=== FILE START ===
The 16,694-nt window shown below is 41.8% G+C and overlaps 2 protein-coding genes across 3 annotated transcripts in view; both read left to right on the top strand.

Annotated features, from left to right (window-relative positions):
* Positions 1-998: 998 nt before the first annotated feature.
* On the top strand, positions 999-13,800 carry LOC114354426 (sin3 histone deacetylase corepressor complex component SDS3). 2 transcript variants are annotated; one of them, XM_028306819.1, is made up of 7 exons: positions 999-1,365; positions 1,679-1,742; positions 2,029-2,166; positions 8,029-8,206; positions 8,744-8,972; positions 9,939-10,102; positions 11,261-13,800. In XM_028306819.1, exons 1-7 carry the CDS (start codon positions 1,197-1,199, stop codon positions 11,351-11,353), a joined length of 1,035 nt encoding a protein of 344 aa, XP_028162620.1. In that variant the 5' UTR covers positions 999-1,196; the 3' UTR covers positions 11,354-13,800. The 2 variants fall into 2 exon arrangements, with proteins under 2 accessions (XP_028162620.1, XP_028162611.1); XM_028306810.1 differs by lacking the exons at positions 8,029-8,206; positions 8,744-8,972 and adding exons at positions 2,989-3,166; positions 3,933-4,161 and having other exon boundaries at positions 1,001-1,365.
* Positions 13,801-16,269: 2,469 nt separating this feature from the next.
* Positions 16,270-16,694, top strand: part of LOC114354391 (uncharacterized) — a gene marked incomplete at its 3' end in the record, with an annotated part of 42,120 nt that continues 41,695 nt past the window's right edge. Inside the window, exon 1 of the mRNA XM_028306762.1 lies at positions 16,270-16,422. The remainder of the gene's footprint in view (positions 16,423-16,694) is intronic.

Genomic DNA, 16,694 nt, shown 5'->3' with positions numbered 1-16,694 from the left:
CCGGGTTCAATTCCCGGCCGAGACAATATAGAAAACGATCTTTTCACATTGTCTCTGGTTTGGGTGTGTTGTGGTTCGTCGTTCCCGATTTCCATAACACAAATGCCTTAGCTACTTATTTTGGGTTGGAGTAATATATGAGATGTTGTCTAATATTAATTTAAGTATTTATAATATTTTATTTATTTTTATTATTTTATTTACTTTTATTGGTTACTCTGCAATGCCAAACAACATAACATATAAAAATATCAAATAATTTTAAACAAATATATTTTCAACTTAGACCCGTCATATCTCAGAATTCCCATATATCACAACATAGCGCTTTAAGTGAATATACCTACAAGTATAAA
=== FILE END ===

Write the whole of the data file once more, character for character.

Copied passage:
The 16,694-nt window shown below is 41.8% G+C and overlaps 2 protein-coding genes across 3 annotated transcripts in view; both read left to right on the top strand.

Annotated features, from left to right (window-relative positions):
* Positions 1-998: 998 nt before the first annotated feature.
* On the top strand, positions 999-13,800 carry LOC114354426 (sin3 histone deacetylase corepressor complex component SDS3). 2 transcript variants are annotated; one of them, XM_028306819.1, is made up of 7 exons: positions 999-1,365; positions 1,679-1,742; positions 2,029-2,166; positions 8,029-8,206; positions 8,744-8,972; positions 9,939-10,102; positions 11,261-13,800. In XM_028306819.1, exons 1-7 carry the CDS (start codon positions 1,197-1,199, stop codon positions 11,351-11,353), a joined length of 1,035 nt encoding a protein of 344 aa, XP_028162620.1. In that variant the 5' UTR covers positions 999-1,196; the 3' UTR covers positions 11,354-13,800. The 2 variants fall into 2 exon arrangements, with proteins under 2 accessions (XP_028162620.1, XP_028162611.1); XM_028306810.1 differs by lacking the exons at positions 8,029-8,206; positions 8,744-8,972 and adding exons at positions 2,989-3,166; positions 3,933-4,161 and having other exon boundaries at positions 1,001-1,365.
* Positions 13,801-16,269: 2,469 nt separating this feature from the next.
* Positions 16,270-16,694, top strand: part of LOC114354391 (uncharacterized) — a gene marked incomplete at its 3' end in the record, with an annotated part of 42,120 nt that continues 41,695 nt past the window's right edge. Inside the window, exon 1 of the mRNA XM_028306762.1 lies at positions 16,270-16,422. The remainder of the gene's footprint in view (positions 16,423-16,694) is intronic.

Genomic DNA, 16,694 nt, shown 5'->3' with positions numbered 1-16,694 from the left:
CCGGGTTCAATTCCCGGCCGAGACAATATAGAAAACGATCTTTTCACATTGTCTCTGGTTTGGGTGTGTTGTGGTTCGTCGTTCCCGATTTCCATAACACAAATGCCTTAGCTACTTATTTTGGGTTGGAGTAATATATGAGATGTTGTCTAATATTAATTTAAGTATTTATAATATTTTATTTATTTTTATTATTTTATTTACTTTTATTGGTTACTCTGCAATGCCAAACAACATAACATATAAAAATATCAAATAATTTTAAACAAATATATTTTCAACTTAGACCCGTCATATCTCAGAATTCCCATATATCACAACATAGCGCTTTAAGTGAATATACCTACAAGTATAAA